At the age of sixteen, Patrisse Khan-Cullors came out to her family and moved from her home in San Fernando Valley, finding her voice as an advocate for poor, queer, black, and brown women. Khan-Cullors’s social activism began in the arts. In 2012, as a Fulbright scholar at UCLA, she showed her first piece, STAINED: An Intimate Portrait of State Violence, a multimedia performance based on her brother’s brutal treatment by police officers in Los Angeles County. STAINED was presented in intimate settings where only yellow police tape separated the audience from the performers who represented prisoners performing the day-to-day activities allowed, while Patrisse’s voice could be heard reading letters exchanged with her brother detailing the beatings he sustained while incarcerated.… Seguir leyendo »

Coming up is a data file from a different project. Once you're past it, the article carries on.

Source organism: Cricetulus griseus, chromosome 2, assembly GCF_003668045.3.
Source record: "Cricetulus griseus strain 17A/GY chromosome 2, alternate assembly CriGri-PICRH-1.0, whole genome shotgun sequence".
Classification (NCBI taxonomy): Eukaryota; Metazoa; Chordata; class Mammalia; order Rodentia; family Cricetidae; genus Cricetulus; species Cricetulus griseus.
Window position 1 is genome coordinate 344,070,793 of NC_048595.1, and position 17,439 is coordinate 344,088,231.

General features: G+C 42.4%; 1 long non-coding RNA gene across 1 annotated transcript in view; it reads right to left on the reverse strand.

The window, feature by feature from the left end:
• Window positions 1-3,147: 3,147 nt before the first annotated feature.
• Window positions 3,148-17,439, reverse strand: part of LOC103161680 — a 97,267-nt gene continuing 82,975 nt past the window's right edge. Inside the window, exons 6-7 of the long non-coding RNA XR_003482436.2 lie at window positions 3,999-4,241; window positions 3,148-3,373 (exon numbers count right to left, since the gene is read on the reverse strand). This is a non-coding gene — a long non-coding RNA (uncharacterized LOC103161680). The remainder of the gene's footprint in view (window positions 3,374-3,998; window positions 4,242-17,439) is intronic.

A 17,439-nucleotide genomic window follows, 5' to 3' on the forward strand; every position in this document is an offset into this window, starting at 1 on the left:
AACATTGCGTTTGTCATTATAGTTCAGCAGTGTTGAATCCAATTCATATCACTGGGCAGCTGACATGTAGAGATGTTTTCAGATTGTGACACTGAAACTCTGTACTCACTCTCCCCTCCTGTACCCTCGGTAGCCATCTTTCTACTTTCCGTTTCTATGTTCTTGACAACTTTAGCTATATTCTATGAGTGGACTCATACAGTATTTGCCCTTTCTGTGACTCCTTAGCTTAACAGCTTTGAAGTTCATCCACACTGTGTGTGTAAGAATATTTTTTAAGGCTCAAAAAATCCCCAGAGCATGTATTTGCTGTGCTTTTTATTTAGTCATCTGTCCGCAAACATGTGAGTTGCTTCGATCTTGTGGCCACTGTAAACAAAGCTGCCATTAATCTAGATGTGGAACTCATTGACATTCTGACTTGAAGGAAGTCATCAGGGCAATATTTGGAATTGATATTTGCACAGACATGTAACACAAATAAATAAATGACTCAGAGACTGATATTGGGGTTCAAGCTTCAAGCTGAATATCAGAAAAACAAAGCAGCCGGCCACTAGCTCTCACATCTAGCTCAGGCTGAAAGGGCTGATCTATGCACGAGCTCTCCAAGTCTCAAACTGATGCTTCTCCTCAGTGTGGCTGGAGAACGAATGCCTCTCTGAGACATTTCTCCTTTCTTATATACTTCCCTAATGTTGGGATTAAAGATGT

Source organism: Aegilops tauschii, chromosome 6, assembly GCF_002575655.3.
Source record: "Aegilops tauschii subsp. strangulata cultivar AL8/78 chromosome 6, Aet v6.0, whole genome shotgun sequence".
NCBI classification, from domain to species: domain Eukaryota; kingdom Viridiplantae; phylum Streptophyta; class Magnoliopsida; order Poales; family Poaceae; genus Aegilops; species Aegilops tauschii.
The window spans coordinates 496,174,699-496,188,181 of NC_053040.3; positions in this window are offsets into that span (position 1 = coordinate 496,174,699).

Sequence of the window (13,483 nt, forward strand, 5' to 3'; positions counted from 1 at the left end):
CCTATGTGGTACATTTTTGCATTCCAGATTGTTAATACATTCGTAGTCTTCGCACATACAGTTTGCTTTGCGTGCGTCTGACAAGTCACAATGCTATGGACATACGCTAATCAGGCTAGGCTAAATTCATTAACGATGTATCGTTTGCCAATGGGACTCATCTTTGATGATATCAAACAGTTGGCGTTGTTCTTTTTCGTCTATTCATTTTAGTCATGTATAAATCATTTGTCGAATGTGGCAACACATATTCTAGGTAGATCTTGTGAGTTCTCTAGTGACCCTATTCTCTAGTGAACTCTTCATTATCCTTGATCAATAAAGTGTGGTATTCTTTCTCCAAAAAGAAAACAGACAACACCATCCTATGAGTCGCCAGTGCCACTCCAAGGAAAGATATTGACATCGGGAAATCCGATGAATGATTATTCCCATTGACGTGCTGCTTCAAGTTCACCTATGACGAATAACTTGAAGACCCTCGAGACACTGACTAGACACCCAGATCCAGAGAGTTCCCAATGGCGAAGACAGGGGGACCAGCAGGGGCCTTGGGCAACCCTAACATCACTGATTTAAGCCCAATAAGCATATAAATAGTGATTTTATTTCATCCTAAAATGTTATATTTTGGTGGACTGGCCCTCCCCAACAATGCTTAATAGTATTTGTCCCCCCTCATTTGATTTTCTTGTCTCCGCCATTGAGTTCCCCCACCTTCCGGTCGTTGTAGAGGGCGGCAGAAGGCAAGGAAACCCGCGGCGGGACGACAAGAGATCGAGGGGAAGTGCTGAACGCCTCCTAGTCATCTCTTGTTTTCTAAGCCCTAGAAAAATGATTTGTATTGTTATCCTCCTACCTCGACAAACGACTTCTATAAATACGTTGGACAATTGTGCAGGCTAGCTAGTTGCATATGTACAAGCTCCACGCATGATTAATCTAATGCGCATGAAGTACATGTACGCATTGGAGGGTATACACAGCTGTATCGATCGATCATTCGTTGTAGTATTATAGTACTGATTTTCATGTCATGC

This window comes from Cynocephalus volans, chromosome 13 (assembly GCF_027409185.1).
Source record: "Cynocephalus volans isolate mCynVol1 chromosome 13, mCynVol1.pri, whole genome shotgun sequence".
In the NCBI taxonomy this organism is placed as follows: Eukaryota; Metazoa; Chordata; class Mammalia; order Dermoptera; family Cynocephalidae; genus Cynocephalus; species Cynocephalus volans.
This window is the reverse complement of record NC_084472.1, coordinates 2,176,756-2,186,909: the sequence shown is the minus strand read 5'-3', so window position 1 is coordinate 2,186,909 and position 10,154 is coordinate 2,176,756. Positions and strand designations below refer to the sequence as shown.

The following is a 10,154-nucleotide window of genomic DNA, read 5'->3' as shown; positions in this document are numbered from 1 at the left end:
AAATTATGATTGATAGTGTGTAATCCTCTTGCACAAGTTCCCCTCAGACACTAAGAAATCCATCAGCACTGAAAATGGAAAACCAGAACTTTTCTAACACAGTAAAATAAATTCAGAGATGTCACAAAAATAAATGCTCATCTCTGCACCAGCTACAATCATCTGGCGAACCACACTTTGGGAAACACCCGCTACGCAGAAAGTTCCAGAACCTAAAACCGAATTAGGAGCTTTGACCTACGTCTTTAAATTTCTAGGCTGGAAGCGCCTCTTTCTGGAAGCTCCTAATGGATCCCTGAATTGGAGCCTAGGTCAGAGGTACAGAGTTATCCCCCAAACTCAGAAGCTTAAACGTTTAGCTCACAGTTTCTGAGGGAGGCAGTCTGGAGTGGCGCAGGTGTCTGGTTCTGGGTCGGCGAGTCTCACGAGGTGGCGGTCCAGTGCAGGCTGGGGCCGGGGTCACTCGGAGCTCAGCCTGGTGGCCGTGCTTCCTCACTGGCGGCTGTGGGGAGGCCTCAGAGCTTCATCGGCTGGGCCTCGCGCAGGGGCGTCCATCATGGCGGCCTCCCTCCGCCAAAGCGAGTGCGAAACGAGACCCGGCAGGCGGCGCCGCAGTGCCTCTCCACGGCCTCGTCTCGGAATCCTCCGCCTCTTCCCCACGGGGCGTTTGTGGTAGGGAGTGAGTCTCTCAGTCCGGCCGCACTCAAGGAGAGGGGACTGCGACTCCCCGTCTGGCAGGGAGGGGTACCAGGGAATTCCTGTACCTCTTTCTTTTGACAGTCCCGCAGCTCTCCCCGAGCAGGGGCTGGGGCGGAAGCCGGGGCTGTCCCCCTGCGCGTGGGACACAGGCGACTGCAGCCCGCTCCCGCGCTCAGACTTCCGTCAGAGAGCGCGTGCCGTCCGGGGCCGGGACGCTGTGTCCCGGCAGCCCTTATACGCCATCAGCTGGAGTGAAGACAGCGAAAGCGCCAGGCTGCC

Nota: Este archivo abarca los artículos publicados por el autor desde el 1 de mayo de 2009. Para fechas anteriores realice una búsqueda entrecomillando su nombre.